A prayer for our coun­try

Daily Freeman (Kingston, NY) - - OPINION - Ruth Marcus is syn­di­cated by The Wash­ing­ton Post Writ­ers Group. Ruth Marcus Colum­nist

On Satur­days in syn­a­gogues across the United States, Jews re­cite a “Prayer for Our Coun­try.”

Our God and God of our an­ces­tors: We ask Your bless­ings for our coun­try — for its gov­ern­ment, for its lead­ers and ad­vis­ers, and for all who ex­er­cise just and right­ful au­thor­ity. Teach then insights from Your To­rah that they may ad­min­is­ter all af­fairs of state fairly, that peace and se­cu­rity, hap­pi­ness and pros­per­ity, jus­tice and free­dom may for­ever abide in our midst.

Un­til Don­ald Trump’s run for the pres­i­dency, this mo­ment in the li­turgy felt like boil­er­plate. It was a nice ex­pres­sion of pa­tri­o­tism; cer­tainly, in the edgy days af­ter Sept. 11, our coun­try felt in need of joint and fer­vent prayer. But its ex­hor­ta­tions to jus­tice and tol­er­ance seemed su­per­flu­ous. No one could dis­agree with them.

Un­til Trump, and Trump’s di­vi­sive rhetoric, up­ended the as­sump­tion that politi­cians of both par­ties share an es­sen­tial plat­form of agree­ment on mat­ters of ba­sic de­cency, of re­spect for those of other re­li­gions and back­grounds.

And un­til Trump’s elec­tion made the Prayer for Our Coun­try all the more rel­e­vant — and all the more im­per­a­tive.

Cre­ator of all flesh, bless all the in­hab­i­tants of our coun­try with Your spirit. May ci­ti­zens of all races and creeds forge a com­mon bond in true har­mony, to ban­ish ha­tred and big­otry and to safe­guard the ideals and free in­sti­tu­tions that are the pride and glory of our coun­try.

Ban­ish­ing ha­tred and big­otry? Think of Trump on Mex­i­can rapists flood­ing into the coun­try; on a “Mex­i­can” judge sup­pos­edly dis­qual­i­fied by rea­son of his back­ground from fairly hear­ing a case; on call­ing for a “to­tal and com­plete shut­down” of Mus­lims en­ter­ing the coun­try; on dis­re­spect­ing Gold Star Mus­lim par­ents (“His wife ... maybe she wasn’t al­lowed to have any­thing to say”). Think of Trump mock­ing a dis­abled re­porter, de­mean­ing women for their looks, as­sert­ing his free­dom to “grab them by the p---y.”

Safe­guard­ing ideals and free in­sti­tu­tions? Think of Trump on “open[ing] up our li­bel laws.” On or­der­ing tor­ture (“I would bring back a hell of a lot worse than wa­ter­board­ing”). On en­cour­ag­ing vi­o­lence at his ral­lies (“Knock the crap out of them.” “I’d like to punch him in the face.”). On lock­ing up his op­po­nent (“You’d be in jail”) or in­cit­ing vi­o­lence against her (“If she gets to pick her judges — noth­ing you can do folks. Although the Sec­ond Amend­ment peo­ple. Maybe there is.”). On re­fus­ing to com­mit to re­spect­ing the out­come of a demo­cratic elec­tion, and reck­lessly sug­gest­ing that it would be “rigged.”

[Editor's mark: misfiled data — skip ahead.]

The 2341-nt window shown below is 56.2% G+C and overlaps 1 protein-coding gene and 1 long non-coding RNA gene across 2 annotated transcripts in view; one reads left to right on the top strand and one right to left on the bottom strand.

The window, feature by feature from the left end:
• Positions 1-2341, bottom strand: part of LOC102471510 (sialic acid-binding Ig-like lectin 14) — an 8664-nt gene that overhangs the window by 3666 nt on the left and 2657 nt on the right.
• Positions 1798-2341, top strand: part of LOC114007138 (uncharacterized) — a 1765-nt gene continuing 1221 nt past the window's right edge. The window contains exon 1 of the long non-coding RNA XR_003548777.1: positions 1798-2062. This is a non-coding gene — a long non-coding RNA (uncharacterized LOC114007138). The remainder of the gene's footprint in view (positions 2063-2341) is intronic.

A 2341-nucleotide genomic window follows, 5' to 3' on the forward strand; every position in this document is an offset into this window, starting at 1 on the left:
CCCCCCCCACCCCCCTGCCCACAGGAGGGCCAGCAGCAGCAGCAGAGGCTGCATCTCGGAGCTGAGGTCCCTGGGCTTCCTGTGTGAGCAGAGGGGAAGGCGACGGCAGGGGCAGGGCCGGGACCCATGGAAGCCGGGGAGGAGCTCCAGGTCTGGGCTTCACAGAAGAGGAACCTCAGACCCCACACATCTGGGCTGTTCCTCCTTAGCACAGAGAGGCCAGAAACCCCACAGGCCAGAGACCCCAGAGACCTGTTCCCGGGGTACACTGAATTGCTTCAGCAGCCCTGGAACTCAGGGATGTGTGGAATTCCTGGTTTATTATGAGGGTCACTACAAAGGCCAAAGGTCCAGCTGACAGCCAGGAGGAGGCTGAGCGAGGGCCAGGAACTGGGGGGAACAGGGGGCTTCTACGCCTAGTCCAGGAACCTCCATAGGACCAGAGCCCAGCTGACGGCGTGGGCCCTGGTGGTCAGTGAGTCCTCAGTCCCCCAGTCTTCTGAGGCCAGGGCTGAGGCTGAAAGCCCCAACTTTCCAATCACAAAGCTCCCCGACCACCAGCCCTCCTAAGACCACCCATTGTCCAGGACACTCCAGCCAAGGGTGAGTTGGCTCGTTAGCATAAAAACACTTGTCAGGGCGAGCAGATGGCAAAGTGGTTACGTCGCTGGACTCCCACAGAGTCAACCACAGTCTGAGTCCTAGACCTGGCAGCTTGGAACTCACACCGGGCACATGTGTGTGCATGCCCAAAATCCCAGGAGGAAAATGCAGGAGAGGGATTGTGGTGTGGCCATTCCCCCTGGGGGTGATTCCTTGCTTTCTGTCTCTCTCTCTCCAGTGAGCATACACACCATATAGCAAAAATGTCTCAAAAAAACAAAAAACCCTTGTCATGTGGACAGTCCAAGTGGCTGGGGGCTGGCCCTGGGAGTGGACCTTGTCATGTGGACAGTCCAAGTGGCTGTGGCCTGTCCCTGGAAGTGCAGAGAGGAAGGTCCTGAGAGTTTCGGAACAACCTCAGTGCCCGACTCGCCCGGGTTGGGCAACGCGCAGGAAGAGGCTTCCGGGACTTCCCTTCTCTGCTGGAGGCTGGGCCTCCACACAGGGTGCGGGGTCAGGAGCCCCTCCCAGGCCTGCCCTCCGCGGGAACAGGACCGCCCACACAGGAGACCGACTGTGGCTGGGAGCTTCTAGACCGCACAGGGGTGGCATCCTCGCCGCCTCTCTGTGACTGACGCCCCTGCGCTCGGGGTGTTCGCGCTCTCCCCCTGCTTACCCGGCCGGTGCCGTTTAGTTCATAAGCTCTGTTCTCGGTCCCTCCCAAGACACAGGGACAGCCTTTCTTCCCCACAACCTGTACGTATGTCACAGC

May this land, un­der Your prov­i­dence be an in­flu­ence for good through­out the world, unit­ing all peo­ple in peace and free­dom — help­ing them to ful­fill the vi­sion of Your prophet: “Na­tion shall not lift up sword against na­tion, nei­ther shall they ex­pe­ri­ence war any more.”

An in­flu­ence for good through­out the world? Think of Trump on NATO, threat­en­ing to ab­ro­gate treaty obli­ga­tions un­less coun­tries ante up, and that he would only de­fend the Baltic states against a Rus­sian in­va­sion if they have “ful­filled their obli­ga­tions to us.” Think of Trump’s cozy­ing up with Vladimir Putin (“at least he’s a leader”). Think about Trump on stand­ing up to Turkey or other regimes re­press­ing democ­racy and hu­man rights. “I don’t know that we have a right to lec­ture,” he told the New York Times. “When the world looks at how bad the United States is and then we go and talk about civil lib­er­ties, I don’t think we’re a very good mes­sen­ger.”

Nei­ther shall they ex­pe­ri­ence war any more? Think of Trump reck­lessly sug­gest­ing that South Korea and Ja­pan — maybe even Saudi Ara­bia — should be al­lowed to de­velop nu­clear weapons. Think of Trump’s boast­ful as­ser­tion that “I know more about ISIS than the gen­er­als do, be­lieve me.”

Now Trump has been elected, which means he will be ex­er­cis­ing, in the words of the prayer, “right­ful au­thor­ity” — au­thor­ity that the vot­ers granted him, even if he would not have ac­cepted the out­come had it gone against him.

Whether Trump’s ten­ure will be just is an­other mat­ter. That re­mains a dan­ger­ously open ques­tion about which we can only pray for our coun­try, more fer­vently than ever. And hope that our other lead­ers, in Congress and the courts, will be strong enough to safe­guard our ideals and free in­sti­tu­tions.

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